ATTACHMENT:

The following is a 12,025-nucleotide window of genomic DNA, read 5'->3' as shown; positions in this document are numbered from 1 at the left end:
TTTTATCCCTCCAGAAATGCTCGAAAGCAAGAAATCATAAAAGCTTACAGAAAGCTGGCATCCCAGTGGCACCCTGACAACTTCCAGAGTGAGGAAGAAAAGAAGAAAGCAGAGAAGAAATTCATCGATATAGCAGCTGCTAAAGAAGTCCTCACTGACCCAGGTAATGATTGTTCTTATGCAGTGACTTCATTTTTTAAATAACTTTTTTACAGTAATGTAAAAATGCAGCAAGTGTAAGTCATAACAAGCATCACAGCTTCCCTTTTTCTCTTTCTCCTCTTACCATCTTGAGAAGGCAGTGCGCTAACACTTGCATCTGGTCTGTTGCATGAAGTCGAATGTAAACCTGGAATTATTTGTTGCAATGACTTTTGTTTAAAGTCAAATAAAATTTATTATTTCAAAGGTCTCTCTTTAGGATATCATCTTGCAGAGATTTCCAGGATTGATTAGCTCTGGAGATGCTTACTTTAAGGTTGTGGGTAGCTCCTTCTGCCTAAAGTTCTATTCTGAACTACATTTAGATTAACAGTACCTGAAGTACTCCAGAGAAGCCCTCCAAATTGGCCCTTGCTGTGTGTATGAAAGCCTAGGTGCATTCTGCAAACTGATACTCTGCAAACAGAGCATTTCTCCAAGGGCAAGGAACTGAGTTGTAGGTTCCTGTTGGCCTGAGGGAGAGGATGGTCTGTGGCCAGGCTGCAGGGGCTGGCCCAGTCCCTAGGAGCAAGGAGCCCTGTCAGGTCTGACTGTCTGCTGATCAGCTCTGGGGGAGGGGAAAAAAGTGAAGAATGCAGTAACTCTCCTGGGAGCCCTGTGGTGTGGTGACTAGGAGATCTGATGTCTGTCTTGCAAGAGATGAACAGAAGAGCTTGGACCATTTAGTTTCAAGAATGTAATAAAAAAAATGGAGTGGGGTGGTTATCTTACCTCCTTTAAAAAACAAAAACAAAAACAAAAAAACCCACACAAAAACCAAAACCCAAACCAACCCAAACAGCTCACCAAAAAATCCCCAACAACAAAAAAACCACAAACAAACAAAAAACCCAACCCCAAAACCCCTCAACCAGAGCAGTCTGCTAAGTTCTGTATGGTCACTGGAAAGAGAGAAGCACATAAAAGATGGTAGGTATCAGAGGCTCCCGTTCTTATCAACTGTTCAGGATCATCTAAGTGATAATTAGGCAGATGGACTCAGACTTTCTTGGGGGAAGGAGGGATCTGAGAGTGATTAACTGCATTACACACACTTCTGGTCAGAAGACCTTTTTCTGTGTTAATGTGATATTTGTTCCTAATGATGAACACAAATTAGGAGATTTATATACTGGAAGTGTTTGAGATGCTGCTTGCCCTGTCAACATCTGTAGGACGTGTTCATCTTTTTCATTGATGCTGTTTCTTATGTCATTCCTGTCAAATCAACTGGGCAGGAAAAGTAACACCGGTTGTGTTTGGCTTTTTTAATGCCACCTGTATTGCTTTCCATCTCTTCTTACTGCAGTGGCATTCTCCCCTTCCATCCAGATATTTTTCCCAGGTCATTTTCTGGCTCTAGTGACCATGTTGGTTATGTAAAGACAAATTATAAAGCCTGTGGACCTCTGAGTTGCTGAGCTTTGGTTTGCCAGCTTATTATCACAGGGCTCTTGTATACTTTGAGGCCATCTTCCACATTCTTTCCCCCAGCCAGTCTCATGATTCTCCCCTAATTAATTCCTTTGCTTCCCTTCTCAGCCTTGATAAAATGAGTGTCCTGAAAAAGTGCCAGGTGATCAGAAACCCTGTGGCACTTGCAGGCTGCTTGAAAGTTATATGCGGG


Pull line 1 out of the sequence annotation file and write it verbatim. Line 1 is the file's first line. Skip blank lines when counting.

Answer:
The following is a 12,025-nucleotide window of genomic DNA, read 5'->3' as shown; positions in this document are numbered from 1 at the left end: